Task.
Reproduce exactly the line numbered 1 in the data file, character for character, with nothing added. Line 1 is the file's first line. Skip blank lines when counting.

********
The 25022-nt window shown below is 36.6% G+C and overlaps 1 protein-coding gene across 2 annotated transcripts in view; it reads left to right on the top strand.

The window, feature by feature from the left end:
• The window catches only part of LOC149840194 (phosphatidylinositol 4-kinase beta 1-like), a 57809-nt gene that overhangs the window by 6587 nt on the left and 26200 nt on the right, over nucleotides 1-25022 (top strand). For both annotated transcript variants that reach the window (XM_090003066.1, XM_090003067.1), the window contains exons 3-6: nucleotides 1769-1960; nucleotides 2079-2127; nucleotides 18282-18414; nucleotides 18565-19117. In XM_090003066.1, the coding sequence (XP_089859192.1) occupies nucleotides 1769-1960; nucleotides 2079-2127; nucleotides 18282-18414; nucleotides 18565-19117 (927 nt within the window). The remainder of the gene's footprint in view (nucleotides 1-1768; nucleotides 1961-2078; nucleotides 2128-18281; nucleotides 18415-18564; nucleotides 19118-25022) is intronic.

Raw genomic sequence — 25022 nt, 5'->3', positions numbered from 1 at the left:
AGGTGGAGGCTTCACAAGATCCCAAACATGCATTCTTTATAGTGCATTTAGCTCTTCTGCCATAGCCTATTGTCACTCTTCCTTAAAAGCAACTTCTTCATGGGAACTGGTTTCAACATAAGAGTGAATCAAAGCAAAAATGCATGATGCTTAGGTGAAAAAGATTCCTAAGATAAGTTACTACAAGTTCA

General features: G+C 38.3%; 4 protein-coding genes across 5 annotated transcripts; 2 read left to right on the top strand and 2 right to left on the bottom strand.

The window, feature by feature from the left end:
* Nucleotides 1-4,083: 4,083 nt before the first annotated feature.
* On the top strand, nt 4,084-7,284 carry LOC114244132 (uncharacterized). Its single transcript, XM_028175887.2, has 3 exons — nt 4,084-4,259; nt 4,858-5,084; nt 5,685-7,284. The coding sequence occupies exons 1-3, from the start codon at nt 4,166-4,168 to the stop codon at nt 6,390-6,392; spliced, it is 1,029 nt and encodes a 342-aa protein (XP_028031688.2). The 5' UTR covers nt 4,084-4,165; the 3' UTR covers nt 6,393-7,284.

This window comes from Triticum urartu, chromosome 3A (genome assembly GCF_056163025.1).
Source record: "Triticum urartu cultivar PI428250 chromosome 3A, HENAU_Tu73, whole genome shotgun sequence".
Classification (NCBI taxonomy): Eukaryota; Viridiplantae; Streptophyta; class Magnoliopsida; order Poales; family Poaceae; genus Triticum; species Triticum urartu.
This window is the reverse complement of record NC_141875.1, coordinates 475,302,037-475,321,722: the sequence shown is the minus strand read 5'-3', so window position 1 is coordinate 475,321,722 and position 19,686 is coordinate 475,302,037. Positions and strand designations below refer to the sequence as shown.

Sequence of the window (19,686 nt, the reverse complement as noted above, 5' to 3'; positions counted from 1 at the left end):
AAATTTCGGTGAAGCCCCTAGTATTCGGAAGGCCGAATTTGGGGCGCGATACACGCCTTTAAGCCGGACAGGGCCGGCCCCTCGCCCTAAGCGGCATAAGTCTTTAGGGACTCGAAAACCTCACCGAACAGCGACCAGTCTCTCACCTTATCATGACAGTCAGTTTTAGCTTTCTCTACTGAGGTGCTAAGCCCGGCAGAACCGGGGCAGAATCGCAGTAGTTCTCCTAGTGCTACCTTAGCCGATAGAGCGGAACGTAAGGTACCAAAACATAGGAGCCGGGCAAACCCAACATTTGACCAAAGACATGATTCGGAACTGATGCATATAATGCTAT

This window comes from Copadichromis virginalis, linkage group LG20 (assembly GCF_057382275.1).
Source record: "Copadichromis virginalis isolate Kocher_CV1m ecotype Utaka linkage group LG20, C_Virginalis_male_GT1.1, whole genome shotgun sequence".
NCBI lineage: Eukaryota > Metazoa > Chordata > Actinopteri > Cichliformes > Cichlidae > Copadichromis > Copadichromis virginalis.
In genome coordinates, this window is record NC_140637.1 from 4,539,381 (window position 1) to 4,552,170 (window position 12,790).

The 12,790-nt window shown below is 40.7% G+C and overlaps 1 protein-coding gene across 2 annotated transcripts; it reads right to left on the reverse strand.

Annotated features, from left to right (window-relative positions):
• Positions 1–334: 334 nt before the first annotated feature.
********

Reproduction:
The 25022-nt window shown below is 36.6% G+C and overlaps 1 protein-coding gene across 2 annotated transcripts in view; it reads left to right on the top strand.